Explore Kyoto Area
Kyoto, located in the Kansai region of Japan, to the southwest of Tokyo, has long been considered the cultural capital of Japan. In 794, the site was chosen as the seat of the Imperial Court, and although from 1185, the nation’s series of military governments established capitals elsewhere, Kyoto remained the seat of Imperial power and the center of much traditional Japanese culture. The city is home to many important Buddhist temples, shrines to major kami, palaces and gardens, as well as the creators of longstanding traditional arts and prominent works of poetry and literature. Numerous scenic spots close to Kyoto are also associated with significant historic and literary events.
Kyoto, No. 55 in the series Fifty-three Stations of the Tōkaidō by Utagawa Hiroshige, c. 1833-34
This view of Kyoto is No.55 from Utagawa Hiroshige’s (1797–1858) most famous series Fifty-three Stations of the Tōkaidō (Tōkaidō Gojūsan-tsugi), which launched the genre of landscape woodblock prints. The best-selling series depicted the fifty-three stopping points where travelers could rest, eat and purchase souvenirs along the 323 miles of road between Edo (modern Tokyo) and Kyoto. It also included an image of Edo – the starting point of the journey from the point of view of Edoites like Hiroshige and the people who bought the prints – and of the final destination of Kyoto, the image shown here. This print depicts travelers on a wooden bridge leading into Kyoto, hills colored with dense autumn foliage in the distance. Having traveled the Tōkaidō Road himself, Hiroshige undoubtedly understood the joy and relief travelers felt when they reached the scenic ancient capital.
Amanohashidate by Yōshū Chikanobu, 1893
Amanohashidate is a thin strip of land connecting two opposing sides of Miyazu Bay in northern Kyoto Prefecture. This sand bar is about 2 miles long and covered with about 7,000 pine trees. Viewed from the mountains at either end of the bay it looks like a pathway between heaven and earth, hence its name “Bridge to Heaven.” The scene has been admired for centuries and is ranked among Japan's “Three Scenic Views,” along with Miyajima near Hiroshima (also featured in this section of the exhibition) and Matsushima near Sendai in the northern part of Honshu. In this print by Chikanobu, well-dressed visitors are enjoying the stunning view of the edge of the bay, as local children catch fish below.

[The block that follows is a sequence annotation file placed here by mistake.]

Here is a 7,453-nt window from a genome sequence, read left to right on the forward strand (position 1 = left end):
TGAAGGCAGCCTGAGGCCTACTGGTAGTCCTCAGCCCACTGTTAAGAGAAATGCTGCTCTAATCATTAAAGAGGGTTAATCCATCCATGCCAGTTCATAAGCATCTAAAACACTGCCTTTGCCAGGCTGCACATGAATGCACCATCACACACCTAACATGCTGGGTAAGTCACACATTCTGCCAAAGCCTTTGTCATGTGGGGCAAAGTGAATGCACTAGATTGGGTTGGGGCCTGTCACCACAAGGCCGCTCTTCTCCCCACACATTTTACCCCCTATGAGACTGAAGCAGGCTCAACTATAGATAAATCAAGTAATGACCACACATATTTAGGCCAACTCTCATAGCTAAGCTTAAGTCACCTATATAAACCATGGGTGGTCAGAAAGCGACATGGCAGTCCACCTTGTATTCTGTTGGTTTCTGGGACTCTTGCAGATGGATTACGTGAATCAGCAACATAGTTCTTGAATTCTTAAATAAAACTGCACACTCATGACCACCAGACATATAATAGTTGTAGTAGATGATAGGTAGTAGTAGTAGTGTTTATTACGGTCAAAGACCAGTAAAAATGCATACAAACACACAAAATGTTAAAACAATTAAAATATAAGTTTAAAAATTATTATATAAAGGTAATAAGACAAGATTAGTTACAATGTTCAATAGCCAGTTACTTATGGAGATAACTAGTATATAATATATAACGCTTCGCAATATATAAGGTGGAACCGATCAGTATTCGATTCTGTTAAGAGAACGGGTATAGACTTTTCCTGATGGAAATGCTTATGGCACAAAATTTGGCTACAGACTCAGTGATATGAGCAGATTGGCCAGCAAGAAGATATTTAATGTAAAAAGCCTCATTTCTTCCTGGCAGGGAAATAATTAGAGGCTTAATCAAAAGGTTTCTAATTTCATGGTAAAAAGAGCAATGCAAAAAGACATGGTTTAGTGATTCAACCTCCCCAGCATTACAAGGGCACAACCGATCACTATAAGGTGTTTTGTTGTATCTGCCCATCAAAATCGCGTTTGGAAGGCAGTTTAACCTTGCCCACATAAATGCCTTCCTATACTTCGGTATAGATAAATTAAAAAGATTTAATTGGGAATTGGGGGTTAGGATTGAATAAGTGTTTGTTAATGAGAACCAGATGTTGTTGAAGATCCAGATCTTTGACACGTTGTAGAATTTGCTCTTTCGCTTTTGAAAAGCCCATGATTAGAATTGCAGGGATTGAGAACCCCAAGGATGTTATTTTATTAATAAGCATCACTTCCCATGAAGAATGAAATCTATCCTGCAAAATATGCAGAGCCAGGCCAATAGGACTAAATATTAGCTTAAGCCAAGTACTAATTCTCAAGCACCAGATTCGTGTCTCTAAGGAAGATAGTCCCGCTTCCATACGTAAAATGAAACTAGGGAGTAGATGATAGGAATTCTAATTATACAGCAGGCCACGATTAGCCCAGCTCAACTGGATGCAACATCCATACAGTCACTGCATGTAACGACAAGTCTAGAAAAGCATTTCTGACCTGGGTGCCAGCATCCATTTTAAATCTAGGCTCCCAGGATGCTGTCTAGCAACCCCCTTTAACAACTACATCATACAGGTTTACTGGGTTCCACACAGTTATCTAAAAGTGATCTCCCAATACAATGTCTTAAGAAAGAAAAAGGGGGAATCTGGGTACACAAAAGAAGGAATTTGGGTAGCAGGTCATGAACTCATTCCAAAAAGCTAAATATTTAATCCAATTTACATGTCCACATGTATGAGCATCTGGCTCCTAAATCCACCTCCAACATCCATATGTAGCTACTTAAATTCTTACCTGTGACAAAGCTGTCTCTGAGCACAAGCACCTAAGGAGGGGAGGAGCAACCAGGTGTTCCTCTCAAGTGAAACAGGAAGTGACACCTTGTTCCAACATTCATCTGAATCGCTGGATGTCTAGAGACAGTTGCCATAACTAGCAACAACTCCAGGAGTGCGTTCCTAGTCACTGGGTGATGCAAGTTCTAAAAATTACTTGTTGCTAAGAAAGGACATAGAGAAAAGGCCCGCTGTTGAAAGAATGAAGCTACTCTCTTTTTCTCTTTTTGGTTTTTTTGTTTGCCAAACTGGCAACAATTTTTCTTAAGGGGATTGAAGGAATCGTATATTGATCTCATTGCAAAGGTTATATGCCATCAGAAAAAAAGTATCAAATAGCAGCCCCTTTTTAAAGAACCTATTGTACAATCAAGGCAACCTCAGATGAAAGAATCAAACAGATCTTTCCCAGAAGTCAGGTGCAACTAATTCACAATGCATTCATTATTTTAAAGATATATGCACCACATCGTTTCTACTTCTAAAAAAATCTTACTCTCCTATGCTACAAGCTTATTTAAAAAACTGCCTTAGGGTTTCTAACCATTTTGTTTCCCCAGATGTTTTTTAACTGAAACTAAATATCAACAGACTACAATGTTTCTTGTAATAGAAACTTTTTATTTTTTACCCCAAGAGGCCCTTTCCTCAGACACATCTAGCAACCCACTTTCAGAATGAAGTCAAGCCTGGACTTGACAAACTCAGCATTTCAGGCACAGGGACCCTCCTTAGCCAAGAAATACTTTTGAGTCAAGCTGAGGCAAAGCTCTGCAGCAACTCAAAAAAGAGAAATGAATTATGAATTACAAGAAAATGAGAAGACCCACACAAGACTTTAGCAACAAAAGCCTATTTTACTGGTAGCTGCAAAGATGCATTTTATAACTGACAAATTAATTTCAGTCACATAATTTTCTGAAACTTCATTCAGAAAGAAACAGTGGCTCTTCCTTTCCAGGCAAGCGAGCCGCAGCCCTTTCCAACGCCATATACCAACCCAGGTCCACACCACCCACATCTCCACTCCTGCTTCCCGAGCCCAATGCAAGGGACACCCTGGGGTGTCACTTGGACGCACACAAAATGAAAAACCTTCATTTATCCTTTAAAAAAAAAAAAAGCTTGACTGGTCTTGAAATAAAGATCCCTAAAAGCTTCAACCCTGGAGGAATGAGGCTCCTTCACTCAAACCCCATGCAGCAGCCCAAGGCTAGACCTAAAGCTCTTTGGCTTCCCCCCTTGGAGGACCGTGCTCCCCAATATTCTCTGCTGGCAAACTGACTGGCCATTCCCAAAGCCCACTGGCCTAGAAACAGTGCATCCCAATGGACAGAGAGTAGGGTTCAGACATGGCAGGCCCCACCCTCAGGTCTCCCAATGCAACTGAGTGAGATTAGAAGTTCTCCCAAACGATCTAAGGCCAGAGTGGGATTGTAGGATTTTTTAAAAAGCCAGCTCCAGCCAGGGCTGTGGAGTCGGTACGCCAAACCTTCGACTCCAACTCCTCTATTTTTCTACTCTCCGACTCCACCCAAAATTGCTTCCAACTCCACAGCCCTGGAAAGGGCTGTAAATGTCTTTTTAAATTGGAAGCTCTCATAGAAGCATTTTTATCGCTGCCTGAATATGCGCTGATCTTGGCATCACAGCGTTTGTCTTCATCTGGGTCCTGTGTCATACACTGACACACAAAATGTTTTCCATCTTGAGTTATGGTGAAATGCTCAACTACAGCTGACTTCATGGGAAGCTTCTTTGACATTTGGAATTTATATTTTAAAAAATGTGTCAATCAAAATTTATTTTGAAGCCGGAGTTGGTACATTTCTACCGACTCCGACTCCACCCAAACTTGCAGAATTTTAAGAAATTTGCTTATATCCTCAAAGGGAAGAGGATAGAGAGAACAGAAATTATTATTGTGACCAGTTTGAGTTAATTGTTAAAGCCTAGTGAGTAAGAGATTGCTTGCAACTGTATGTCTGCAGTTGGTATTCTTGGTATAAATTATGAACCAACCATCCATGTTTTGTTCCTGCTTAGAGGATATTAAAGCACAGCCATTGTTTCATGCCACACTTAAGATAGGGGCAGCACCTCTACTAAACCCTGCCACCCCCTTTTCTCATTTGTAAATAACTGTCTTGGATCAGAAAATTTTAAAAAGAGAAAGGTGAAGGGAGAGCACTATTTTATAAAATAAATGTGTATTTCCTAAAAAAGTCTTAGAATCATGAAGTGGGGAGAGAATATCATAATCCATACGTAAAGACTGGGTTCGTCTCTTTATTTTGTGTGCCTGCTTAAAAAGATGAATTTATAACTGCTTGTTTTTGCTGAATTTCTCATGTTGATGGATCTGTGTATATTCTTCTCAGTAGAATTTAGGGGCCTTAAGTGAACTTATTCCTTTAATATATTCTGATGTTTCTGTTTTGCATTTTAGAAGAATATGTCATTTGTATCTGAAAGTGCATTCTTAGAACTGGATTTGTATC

Ōmi, Ishiyamadera after Utagawa Hiroshige, c. Meiji period (1868-1912)
This small print shows the landscape around Lake Biwa, one of Japan’s most famous and culturally important bodies of water. Located near the ancient Imperial capital of Kyoto, the lake was the site of the Ishiyamadera (Ishiyama Temple), where Murasaki Shikibu is said to have begun writing the world’s first novel, The Tale of Genji, during a full moon night in August 1004. This landscape print was not simply a scene of great natural beauty but one rich in literary associations. These cultural references were previously reserved for the upper classes in literature and paintings but were becoming available to the townspeople of Edo (modern Tokyo) through printed books and images like these.
Traveling in Kyoto Today
Kyoto Tawaraya Ryokan | An inn that teaches Japan to the Japanese
It is said that in 1709, Tawaraya Wasuke, a merchant trading in cotton and hemp textiles in Hamada in Shimane Prefecture, acquired some land in Kyoto, and founded Tawaraya Ryokan as a side business, to house visiting feudal retainers from Shimane. Completely destroyed by fire during the Hamaguri Gate Incident, a rebellion against the Tokugawa shogunate in 1864, the inn was subsequently rebuilt, and gained its present configuration via several subsequent renovations and additions. Toshi Satow, who in 1965 constructed a three-story concrete annex and has managed the inn with a view to aligning tradition and modernism, is the current and 11th-generation proprietor.
#ASMR Japan | Bamboo Forest
Tucked away on the outskirts of Kyoto, the Arashiyama Bamboo Forest has long attracted visitors who seek serenity and peace inside the densely packed grove of towering bamboo stalks. Designated by the Japanese Ministry of Environment as an attraction in the “100 Soundscapes of Japan” list, the Arashiyama Bamboo Grove is a verdant sanctuary filled with the rhythms of rustling leaves and creaking wood that encourages visitors to pause and appreciate the sounds of nature. A walk down the sun-filtered bamboo lined path is an opportunity to reflect and meditate on the ephemeral beauty of nature.
Explore Each Region
Return to Part 2
Nature: The Beauty of the Japanese Landscape
Main Exhibition & Virtual Tour
*Note: Japanese names in this exhibition are written in the traditional Japanese order, with the family name first and personal name last. However, if an artist has come to be known by a single name, (e.g., Hokusai and Kunisada) that name will be used for subsequent mentions.